Below we compare the Chamber’s key explanations for its opposition to S.1 to the realities of the bill.
The Chamber: “Significant portions of S.1 are clearly intended to have precisely the opposite effect [of bringing more people into the political process]- pushing certain voices, representing large segments of the electorate and U.S economy, out of the political process altogether”
Reality: The For the People Act (S.1) would bring countless people back into the political process. The “certain voices” that the Chamber works to protect are not everyday Americans, but the most powerful corporations in the country.
The Chamber: “S. 1 would also usher in a host of onerous disclaimer requirements for those engaging in communications that mention a candidate or elected official, even if those communications are related to legislative issues.”
Reality: The Chamber has long opposed requiring disclosure of the funders who support political advertising and has taken advantage of lax disclosure requirements to keep its donors secret while, in recent years, acting as one of the biggest corporate spenders of money in elections. However, we know that sunshine is the best disinfectant. In his majority opinion in Citizens United, Justice Kennedy assumed that the corruption risk of allowing corporate spending on political campaigns would be tempered by robust disclosure, so that voters could assess corporate political activity. “We reject Citizens United’s challenge to the disclaimer and disclosure provisions,” Kennedy said from the bench. “Those mechanisms provide information to the electorate. The resulting transparency enables the electorate to make informed decisions and give proper weight to different speakers and different messages.” Unfortunately, effective disclosure mechanisms do not currently exist – at least not until S. 1 is signed into law. Under S. 1, disclosure would prevent wealthy corporations from anonymously flooding our elections with cash.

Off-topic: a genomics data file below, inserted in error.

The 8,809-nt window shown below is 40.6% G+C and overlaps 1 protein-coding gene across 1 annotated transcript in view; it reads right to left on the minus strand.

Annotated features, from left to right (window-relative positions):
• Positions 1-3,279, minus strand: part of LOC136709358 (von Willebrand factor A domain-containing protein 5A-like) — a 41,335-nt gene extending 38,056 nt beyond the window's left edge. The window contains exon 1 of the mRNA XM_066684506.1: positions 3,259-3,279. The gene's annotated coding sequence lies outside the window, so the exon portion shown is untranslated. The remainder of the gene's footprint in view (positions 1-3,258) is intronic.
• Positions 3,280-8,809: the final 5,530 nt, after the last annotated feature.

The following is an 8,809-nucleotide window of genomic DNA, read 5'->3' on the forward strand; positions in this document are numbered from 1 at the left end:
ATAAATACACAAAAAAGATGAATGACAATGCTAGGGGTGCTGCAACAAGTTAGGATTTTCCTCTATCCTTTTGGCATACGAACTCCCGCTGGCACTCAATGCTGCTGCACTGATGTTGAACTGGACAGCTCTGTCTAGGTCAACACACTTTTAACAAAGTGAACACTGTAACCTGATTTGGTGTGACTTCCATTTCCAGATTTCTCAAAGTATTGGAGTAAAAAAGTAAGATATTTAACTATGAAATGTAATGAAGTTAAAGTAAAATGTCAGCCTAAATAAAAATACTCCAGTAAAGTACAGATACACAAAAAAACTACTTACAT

The Chamber: “S. 1 would deem communication by corporations, including associations, to be ‘coordinated’ and thereby prohibited if the organization has even the most innocuous and tenuous of connections with a candidate.”